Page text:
Why go to the wilderness? You can imagine that responses vary. And I’ve gathered a few over the years from folks with whom I’ve shared the trail.
Responses vary from "Adventure!" to “Peace and quiet.” to “I have no idea.” They vary from articulated manifestos of purpose to guttural, emotional, wordless groans and prayers. They want to get close to the divine. They want to retreat from the technocratic haze of their typical days. They want fellowship. They want solitude. They want rest. They want a challenge. They want to be stronger. They want to surrender.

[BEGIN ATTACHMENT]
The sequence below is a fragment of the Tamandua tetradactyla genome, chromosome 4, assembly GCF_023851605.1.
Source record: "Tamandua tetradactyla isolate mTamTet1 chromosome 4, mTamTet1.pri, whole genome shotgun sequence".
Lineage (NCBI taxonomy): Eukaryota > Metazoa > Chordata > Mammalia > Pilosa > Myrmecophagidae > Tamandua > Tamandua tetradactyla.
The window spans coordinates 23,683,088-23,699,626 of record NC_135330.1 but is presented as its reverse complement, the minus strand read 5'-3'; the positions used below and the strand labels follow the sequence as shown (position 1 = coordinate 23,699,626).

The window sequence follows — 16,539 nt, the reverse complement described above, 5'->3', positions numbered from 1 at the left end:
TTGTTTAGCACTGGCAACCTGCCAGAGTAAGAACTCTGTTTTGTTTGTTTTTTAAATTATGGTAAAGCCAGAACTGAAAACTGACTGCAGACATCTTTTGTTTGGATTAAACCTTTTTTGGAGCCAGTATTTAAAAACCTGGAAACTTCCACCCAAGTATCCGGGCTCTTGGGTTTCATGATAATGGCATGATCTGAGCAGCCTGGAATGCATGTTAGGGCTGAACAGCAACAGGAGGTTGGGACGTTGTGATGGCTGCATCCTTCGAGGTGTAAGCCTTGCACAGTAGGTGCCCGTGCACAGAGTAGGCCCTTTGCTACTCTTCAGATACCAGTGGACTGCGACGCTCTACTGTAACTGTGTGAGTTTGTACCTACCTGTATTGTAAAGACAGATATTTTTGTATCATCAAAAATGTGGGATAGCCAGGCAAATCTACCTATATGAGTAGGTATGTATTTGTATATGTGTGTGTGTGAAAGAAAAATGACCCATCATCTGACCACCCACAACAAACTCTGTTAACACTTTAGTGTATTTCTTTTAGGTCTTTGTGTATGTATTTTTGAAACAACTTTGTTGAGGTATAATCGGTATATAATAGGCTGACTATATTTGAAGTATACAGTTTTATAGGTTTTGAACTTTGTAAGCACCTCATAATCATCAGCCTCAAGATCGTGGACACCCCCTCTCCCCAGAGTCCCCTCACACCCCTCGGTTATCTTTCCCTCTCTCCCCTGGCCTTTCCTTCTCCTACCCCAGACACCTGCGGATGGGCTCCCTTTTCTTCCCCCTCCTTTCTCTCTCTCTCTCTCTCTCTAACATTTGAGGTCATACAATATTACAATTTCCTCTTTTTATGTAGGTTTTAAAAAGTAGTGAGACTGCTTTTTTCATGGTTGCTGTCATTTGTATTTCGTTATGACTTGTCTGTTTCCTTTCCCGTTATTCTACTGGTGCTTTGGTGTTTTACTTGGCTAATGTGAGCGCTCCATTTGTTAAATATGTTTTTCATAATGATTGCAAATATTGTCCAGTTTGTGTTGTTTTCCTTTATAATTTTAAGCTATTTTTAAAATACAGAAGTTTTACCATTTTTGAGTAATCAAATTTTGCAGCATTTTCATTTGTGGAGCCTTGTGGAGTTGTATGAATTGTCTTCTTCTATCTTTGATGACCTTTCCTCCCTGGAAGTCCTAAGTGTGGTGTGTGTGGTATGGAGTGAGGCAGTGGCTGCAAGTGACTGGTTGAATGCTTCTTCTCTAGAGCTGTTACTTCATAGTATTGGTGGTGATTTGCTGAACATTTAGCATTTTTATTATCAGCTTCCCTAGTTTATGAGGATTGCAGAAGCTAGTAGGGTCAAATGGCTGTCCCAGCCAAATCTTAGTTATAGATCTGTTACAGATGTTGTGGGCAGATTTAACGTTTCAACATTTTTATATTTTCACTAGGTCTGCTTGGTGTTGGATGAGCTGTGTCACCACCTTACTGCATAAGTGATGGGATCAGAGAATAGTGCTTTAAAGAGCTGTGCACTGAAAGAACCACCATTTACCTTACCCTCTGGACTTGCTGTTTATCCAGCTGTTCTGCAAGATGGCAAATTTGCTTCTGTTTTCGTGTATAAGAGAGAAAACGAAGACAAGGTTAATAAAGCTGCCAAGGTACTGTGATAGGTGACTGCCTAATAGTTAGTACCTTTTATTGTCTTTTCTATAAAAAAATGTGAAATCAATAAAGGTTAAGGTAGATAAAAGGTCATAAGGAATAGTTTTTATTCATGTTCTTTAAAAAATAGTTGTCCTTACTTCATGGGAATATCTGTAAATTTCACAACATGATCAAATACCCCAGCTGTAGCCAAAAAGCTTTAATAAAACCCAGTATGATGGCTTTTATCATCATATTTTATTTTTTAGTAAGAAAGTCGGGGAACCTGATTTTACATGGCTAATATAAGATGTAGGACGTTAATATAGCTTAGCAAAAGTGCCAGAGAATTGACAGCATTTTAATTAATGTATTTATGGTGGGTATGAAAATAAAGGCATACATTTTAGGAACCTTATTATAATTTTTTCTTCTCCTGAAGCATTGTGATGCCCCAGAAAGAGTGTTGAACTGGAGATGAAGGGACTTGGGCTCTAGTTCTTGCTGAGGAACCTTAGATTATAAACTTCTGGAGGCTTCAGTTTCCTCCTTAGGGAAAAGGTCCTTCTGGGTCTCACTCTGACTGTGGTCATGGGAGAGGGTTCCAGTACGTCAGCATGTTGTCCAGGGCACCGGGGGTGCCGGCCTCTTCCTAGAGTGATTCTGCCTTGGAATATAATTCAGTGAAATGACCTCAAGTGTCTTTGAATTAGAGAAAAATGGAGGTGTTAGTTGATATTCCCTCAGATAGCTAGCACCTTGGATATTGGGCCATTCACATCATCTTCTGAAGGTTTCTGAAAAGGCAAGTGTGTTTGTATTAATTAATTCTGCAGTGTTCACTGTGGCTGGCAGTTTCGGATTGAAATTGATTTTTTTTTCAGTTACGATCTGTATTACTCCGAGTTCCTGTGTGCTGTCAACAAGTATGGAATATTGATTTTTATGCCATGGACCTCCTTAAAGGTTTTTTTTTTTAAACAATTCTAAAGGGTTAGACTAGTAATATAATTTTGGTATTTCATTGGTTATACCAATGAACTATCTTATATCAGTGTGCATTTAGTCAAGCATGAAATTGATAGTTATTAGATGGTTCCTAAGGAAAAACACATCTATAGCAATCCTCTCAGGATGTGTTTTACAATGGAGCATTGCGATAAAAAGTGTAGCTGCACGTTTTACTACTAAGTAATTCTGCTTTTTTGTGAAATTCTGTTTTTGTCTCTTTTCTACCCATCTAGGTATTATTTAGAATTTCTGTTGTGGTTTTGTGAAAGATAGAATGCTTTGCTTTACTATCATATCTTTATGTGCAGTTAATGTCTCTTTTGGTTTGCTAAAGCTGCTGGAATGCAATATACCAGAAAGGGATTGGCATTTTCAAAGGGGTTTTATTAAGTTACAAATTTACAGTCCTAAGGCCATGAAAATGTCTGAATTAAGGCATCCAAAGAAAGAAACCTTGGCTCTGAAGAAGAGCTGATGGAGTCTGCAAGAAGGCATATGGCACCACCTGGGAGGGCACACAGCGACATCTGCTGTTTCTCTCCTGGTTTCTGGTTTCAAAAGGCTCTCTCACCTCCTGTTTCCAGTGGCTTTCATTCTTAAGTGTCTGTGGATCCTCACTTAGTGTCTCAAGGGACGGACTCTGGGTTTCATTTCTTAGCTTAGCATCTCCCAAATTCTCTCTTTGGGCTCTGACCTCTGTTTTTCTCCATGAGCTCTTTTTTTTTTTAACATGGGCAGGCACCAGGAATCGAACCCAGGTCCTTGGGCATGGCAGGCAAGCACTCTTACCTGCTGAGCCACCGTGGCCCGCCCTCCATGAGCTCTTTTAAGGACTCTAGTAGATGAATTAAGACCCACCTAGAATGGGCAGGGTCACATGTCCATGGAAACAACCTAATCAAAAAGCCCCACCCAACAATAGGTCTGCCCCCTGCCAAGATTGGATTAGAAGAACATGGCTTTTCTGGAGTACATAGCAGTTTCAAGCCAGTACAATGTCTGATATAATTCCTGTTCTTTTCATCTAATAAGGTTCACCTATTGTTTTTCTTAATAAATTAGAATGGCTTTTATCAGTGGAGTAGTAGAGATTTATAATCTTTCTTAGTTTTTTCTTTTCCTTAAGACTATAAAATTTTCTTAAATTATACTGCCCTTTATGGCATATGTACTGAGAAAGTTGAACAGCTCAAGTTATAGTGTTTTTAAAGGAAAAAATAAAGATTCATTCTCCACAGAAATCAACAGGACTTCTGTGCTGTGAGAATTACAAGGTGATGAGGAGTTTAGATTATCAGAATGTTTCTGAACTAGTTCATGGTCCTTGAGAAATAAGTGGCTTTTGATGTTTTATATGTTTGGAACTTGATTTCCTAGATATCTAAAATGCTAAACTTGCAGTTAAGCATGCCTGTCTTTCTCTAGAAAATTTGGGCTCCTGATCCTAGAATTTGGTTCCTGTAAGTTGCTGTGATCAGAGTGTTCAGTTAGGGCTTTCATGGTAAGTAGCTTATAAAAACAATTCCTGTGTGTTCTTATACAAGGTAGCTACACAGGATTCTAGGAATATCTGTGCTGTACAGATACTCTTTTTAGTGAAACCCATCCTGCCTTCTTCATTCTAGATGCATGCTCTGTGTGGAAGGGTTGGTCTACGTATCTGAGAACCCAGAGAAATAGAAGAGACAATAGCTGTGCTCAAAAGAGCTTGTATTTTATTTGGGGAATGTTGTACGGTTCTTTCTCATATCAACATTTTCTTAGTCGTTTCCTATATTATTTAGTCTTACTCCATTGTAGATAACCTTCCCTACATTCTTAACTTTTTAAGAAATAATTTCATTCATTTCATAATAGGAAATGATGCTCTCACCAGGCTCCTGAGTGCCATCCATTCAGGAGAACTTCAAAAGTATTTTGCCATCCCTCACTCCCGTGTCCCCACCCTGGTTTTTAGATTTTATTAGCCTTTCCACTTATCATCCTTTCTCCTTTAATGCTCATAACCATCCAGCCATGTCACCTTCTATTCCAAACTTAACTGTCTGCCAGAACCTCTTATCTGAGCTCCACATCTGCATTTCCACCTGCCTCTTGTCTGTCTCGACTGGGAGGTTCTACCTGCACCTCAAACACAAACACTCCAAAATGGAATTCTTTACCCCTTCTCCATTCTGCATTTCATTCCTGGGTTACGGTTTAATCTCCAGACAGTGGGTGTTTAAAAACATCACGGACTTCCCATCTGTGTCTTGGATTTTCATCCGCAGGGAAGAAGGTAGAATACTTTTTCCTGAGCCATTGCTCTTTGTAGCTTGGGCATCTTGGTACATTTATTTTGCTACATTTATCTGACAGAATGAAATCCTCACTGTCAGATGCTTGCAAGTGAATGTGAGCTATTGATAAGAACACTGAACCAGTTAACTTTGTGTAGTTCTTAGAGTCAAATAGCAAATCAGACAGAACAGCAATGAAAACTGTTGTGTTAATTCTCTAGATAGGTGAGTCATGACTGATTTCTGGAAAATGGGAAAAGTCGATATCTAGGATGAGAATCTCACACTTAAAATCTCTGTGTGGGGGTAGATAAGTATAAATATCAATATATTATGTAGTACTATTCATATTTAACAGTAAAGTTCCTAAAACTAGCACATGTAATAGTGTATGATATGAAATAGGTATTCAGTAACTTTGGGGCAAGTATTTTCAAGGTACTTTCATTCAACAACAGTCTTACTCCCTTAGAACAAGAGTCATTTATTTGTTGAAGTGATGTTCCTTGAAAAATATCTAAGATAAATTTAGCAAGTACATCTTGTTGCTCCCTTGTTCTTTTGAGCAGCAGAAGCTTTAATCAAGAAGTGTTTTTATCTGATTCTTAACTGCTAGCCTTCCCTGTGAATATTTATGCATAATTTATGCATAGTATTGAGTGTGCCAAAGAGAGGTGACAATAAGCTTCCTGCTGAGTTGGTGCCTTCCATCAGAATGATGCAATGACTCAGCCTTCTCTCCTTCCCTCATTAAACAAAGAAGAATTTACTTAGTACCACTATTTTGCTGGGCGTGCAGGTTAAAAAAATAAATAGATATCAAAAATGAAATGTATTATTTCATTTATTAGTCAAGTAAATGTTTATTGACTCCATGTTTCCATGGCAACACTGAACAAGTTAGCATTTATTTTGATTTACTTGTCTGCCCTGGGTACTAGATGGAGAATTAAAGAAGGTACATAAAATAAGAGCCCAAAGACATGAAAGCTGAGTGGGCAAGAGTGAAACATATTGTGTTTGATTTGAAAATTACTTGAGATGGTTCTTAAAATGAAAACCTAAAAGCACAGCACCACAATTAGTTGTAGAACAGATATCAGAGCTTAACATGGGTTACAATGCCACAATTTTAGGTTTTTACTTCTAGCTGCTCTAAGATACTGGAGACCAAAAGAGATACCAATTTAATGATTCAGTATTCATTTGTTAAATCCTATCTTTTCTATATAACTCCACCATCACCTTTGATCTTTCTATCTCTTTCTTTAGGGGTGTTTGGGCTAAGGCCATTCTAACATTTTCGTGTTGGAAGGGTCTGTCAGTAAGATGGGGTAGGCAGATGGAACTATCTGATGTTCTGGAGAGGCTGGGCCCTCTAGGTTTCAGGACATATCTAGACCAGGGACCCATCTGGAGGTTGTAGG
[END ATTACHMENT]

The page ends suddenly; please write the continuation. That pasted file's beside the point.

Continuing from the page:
People are often looking for something like illumination or guidance or truth.
What they often find is a new posture toward truth. A posture of curiosity rather than conquest. They become one who tracks the truth of their experience for the thrill of proximity to it, rather than one who hunts truth to attain it with taxidermic intent.
Those who find a spring of curiosity in the desert, a current of generosity on the river, a constellation of mystery in the night sky: They are the ones who have found what they need to bring back and better the world.